Why Soft Skills Are Harder Than They Look
Move over, cloud computing and mobile development. The skills that matter most today are the ones we mistakenly call “soft.”
But there’s nothing soft about them.
In fact, soft skills are quickly becoming the difficult skills to recruit for and develop in our organizations. And they’re the ones that turn our everyday work into hard dollars.
It’s time we take a fresh look at these soft skills to understand why they’re more difficult to find and more valuable to build than ever.
The Soft Skills In Demand
Each year, recruiting giant LinkedIn uses its vast bank of data to create a list of the 10 most in-demand skills employers will be looking for in the year ahead. Trainable tech skills like “data mining” consistently rank high on the list.
But in an April 2018 CNBC interview previewing the data, LinkedIn CEO Jeff Weiner said that “somewhat surprisingly, some people may not realize [that] interpersonal skills is where we’re seeing the biggest imbalance.”
In fact, LinkedIn’s data, covering 100 major cities and surveying over 2,000 business leaders, identified these four critical people-focused skill gaps:
4. Time management
Weiner goes on to quote Tesla CEO Elon Musk, who after cutting back on his production expectations after automation efforts failed, said, “It turns out human beings are underrated.”
Why Soft Skills Are So Hard To Find At Work?
It isn’t the need for more humans that’s getting in the way of our progress. It’s the need for more of us to feel it’s safe, acceptable and desired to combine these human talents with our learned, technical or professional skills. In short, it’s not the skills that are lacking. What we lack are workplace cultures that allow those skills to shine.
Based on my professional coaching work with leaders and teams, I’ve identified three cultural expectations that are getting in the way of more people applying their much-needed soft skills to today’s hard work. Until we tackle these reasons, we’ll continue to limp along believing we have a skills gap, when the talents may already exist in our people right now.
1. Soft skills require we make decisions — and be wrong.
In a world overwhelmed with choice, we’re under more pressure than ever to make the “best” decision we can.
But we mistakenly assume that the “best” can only be measured in terms of future results, and so we postpone and procrastinate, waiting for more data to tell us the future. If we make a decision now, there’s a chance we’ll be wrong. And so, we don’t decide.
In cultures where good communication and open leadership are practiced, people operate differently. They make faster decisions because their culture accepts that they might be wrong. The consequences are anticipated, whether they be good or bad. And being wrong doesn't lead to being unemployed.
When leaders encourage frequent, faster decision making and create safety nets for the future, they stimulate people toward more collaboration and better overall communication.
2. Soft skills require we take risks.
In his eye-opening TED Talk on “How to Start a Movement,” Derek Sivers analyzed the spontaneous dance of a man at an outdoor event.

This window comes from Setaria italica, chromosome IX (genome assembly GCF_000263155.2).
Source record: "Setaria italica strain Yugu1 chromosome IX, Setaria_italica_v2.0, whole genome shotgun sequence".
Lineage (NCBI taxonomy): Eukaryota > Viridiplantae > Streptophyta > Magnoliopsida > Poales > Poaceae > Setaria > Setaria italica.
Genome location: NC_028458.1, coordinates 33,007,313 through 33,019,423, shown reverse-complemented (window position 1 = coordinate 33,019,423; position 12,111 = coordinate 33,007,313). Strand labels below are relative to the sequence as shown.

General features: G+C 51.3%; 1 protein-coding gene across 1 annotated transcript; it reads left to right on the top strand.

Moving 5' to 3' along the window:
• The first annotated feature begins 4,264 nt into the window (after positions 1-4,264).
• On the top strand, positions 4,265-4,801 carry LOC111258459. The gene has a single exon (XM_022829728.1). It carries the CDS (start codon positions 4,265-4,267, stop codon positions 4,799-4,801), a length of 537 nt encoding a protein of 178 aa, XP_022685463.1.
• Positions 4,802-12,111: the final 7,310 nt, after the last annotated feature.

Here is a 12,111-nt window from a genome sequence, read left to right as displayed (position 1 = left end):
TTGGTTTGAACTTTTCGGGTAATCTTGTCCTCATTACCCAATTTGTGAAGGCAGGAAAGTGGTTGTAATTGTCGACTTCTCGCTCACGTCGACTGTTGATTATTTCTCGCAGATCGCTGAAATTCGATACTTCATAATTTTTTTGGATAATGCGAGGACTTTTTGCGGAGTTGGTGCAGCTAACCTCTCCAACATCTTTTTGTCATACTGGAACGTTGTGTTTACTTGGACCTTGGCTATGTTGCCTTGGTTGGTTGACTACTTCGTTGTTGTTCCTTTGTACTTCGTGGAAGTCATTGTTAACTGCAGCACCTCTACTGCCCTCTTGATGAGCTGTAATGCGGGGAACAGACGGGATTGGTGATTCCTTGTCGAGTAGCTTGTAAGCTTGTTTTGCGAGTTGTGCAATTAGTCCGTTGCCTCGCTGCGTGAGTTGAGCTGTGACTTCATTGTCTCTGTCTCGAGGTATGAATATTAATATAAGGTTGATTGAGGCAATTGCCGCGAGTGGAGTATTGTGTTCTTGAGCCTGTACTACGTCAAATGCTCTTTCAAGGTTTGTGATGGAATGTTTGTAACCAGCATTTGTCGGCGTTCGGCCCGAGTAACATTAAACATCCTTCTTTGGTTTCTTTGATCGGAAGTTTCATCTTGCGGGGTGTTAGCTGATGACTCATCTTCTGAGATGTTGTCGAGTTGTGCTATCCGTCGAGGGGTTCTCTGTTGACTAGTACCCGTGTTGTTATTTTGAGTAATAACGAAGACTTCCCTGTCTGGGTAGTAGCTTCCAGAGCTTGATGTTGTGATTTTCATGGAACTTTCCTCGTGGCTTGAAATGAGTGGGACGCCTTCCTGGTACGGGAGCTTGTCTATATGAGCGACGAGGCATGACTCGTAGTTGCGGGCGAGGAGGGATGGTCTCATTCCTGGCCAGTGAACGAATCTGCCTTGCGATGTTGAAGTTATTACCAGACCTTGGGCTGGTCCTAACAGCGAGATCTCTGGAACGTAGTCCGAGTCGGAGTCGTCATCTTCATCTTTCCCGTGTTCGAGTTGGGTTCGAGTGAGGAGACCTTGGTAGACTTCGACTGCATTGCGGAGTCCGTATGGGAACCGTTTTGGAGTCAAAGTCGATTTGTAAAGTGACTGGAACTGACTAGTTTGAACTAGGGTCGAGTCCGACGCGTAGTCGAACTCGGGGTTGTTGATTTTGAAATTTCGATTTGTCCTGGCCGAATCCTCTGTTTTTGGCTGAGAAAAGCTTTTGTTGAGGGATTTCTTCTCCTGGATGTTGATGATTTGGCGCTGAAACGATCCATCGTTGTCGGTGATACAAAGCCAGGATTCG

First, a shirtless man dances alone — happy, but alone.
But then, someone joins in. That person, Sivers says, is underestimated. “The first follower is what transforms the lone nut into a leader,” he notes.
She’s the one who takes the biggest risk, often even a bigger risk than the lone nut took. She could be laughed at. Embarrassed. But the first follower turns the tables and makes it OK for others to join in too.
In our companies, our culture needs to accept that risks are part of our work — that supporting a contrarian point of view or pushing back against how things have been done is not only acceptable but desirable.
3. Soft skills require time.
As the cycle of work churns faster, we’ve mistakenly set expectations that people should operate like computers: independent, quietly churning, plugged in 24/7.
Those requirements work for machines, but they’re wrong for humans.
“Always on” expectations and fatigue are costing U.S. employers over $136 billionin lost productivity, according to National Safety Council data. And doing too much too fast doesn’t allow space for human beings to apply their humanity — their natural abilities to connect, build relationships and care for something bigger than themselves.
Doing more is no longer the route to success. Investing time to listen, learn, create and lead now is vital. If you want more soft skills in your organization, you must be willing to give your people time to be human.
What You Can Do Now
If you want to see more human skills in your workplace, stop calling those abilities “soft.”
It’s hard to make decisions that will occasionally be wrong. It’s hard to take risks knowing that we might follow the wrong person or dance the wrong dance. And it’s hard to let work take the time it needs to take, especially when our work involves the delicate handling of customers’ and coworkers’ needs, personalities and goals.
But the good news is: It’s all possible.
The soft skills you need may already live inside your own organization. It’s time to make sure your culture allows them to come out.